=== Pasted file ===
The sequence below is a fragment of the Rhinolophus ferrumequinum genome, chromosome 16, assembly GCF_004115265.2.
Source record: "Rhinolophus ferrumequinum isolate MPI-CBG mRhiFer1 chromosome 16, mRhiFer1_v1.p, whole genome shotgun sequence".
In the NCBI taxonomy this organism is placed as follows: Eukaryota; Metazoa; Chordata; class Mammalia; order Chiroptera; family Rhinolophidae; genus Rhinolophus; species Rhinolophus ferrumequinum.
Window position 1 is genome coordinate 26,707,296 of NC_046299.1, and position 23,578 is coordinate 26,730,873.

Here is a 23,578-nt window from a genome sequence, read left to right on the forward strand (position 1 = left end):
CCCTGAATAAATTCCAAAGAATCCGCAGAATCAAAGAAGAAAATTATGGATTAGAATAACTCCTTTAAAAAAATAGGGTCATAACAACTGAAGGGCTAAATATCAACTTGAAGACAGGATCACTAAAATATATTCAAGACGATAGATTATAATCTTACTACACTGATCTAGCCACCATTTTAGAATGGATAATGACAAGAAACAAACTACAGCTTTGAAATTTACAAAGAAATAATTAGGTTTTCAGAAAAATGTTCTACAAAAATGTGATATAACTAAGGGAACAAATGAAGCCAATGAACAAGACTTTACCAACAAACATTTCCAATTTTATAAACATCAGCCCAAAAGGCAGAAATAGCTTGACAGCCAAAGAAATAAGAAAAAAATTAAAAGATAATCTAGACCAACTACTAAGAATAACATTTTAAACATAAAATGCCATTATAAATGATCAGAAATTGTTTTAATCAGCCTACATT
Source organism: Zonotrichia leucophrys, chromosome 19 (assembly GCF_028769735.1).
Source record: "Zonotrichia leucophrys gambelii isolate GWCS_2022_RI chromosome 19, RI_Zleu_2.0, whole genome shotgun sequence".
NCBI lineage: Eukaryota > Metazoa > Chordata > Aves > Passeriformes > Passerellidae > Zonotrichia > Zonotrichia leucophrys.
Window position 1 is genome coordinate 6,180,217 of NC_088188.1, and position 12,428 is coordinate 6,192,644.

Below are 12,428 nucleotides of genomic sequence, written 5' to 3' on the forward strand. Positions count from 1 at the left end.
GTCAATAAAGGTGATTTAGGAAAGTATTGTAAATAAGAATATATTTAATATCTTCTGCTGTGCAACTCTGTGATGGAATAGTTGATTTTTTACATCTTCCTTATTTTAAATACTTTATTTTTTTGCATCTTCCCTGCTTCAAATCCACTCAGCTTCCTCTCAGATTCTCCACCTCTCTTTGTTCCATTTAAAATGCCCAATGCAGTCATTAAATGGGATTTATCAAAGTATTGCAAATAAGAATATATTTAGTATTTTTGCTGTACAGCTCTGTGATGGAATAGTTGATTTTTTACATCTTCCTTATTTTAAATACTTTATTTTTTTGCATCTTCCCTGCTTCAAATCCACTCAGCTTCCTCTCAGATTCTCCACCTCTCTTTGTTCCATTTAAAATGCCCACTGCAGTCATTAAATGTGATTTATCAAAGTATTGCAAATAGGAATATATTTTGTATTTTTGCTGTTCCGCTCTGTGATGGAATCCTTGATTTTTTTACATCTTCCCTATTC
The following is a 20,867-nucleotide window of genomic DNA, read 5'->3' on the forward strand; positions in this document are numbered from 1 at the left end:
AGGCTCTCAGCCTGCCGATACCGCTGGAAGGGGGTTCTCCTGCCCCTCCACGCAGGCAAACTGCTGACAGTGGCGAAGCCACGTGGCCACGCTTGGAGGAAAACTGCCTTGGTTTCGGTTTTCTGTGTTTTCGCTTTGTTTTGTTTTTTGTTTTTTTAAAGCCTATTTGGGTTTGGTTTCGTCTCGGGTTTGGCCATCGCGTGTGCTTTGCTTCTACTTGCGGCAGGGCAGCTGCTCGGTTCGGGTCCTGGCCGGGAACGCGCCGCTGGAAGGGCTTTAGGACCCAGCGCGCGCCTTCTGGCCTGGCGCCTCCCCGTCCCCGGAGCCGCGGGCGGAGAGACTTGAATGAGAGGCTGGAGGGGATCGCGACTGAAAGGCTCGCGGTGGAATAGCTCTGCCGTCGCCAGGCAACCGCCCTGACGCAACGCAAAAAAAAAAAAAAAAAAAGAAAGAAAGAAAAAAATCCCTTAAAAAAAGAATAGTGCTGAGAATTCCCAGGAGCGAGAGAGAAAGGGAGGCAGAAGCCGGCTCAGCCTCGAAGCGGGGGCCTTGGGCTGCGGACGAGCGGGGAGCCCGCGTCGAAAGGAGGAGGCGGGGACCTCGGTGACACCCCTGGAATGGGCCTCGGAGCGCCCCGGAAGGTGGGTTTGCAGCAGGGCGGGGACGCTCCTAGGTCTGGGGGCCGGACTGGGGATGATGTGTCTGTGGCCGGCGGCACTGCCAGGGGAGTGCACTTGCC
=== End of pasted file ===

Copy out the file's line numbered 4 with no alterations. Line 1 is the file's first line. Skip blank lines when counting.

Window position 1 is genome coordinate 26,707,296 of NC_046299.1, and position 23,578 is coordinate 26,730,873.